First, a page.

By Rick Barrett
Milwaukee Journal Sentinel.
Jane Schmidt wanted to join the Harley-Davidson motorcycle owners family, but wanted to avoid a big touring bike that would be more than she needed or could handle.
So the Oconomowoc woman bought a Harley Street 750, a motorcycle that’s smaller than most anything else in the company’s lineup but still has enough muscle for the highway.
She commutes to work on the bike, sometimes uses it to pick up a few items at the grocery store, and has taken day rides of 500 miles.
“It’s perfect for me until I establish what kind of riding I am going to do, until I have a full riding season in,” Schmidt said.
She’s a good fit for Harley, too, as the world’s largest manufacturer of heavyweight motorcycles courts new customers, including women and younger riders.
Last spring, Harley said its Street Glide Special and Breakout models were the No. 1 and No. 2 top-selling motorcycles in America, based on vehicle registration data. Sales to outreach customers, a category that includes young adults, women, African-Americans and Hispanics, have grown at a faster rate than sales to core customers — mostly white men over age 35.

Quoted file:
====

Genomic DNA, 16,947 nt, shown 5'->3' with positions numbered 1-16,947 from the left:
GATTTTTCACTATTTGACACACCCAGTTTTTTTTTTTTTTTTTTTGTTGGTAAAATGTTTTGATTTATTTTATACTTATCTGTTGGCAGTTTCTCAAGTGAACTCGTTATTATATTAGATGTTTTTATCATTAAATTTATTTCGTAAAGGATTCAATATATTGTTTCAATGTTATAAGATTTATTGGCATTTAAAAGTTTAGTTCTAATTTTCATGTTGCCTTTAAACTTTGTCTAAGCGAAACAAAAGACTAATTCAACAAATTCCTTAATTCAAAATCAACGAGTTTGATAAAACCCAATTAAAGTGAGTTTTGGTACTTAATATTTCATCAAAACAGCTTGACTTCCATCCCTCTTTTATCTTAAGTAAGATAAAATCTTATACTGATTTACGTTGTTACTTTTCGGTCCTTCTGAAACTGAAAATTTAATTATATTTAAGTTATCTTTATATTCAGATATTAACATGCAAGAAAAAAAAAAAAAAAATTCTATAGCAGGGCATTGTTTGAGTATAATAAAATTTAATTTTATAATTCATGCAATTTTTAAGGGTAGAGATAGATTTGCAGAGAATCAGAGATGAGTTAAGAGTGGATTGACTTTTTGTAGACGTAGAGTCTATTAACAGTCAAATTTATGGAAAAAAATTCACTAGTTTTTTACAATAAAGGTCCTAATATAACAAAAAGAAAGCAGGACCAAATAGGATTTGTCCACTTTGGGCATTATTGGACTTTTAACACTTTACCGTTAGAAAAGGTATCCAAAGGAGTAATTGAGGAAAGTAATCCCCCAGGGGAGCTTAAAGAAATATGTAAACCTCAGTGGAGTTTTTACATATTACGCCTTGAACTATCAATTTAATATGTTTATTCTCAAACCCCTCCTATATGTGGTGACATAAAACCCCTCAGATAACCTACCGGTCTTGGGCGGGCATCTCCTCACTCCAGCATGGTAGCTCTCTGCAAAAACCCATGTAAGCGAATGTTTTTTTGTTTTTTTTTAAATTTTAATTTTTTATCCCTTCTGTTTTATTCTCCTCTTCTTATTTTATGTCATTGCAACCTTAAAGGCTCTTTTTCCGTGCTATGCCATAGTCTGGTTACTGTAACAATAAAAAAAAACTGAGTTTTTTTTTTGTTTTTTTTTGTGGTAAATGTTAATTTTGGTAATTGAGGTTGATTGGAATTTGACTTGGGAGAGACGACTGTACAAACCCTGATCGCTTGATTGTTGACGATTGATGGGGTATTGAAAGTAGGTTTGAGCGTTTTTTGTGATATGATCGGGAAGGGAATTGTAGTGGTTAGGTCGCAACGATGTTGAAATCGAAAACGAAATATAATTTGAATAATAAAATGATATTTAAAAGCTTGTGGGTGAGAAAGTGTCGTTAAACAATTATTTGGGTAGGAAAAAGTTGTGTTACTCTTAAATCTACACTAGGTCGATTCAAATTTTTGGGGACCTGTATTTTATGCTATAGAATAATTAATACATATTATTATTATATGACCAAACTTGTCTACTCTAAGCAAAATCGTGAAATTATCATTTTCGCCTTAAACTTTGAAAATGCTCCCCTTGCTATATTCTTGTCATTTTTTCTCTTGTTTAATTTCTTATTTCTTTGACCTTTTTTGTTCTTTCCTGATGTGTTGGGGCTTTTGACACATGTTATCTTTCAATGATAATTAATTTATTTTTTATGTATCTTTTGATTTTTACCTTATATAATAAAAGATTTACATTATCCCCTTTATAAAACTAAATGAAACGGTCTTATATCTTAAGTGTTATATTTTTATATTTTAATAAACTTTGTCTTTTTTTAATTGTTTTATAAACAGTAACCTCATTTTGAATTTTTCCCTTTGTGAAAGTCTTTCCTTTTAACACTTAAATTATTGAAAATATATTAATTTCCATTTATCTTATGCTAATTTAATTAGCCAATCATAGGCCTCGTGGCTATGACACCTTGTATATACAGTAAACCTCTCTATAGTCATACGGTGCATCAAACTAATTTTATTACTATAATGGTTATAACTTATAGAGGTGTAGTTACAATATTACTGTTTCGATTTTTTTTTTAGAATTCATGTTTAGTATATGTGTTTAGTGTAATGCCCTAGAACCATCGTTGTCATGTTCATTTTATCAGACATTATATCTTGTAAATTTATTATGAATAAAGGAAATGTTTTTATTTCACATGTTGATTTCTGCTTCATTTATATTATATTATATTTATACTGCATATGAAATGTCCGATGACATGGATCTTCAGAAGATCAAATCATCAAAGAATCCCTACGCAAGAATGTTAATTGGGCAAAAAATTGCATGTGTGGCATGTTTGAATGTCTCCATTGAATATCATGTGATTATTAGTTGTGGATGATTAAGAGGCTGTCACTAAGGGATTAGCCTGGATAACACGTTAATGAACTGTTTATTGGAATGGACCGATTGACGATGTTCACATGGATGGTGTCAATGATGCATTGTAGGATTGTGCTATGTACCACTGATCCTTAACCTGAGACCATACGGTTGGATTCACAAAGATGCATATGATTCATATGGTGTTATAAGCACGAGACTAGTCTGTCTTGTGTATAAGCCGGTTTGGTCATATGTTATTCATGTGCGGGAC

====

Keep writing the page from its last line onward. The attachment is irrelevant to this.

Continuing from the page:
“Younger folks are voting with their dollars, which we think is the best way of looking at the real interest out there. … We sell more motorcycles to this generation of young adults than we did when the baby boomers were the same age,” said Mark-Hans Richer, Harley’s chief marketing officer.
Still, demand for heavyweight motorcycles stalled during the recession — with sales in 2010 less than half the volume during the peak in 2006 — and the industry hasn’t fully recovered.
Companies have adjusted to a “new normal” that may not be as lucrative as before the recession but is more rational and allows for growth, said analyst Robin Diedrich with Edward Jones Co.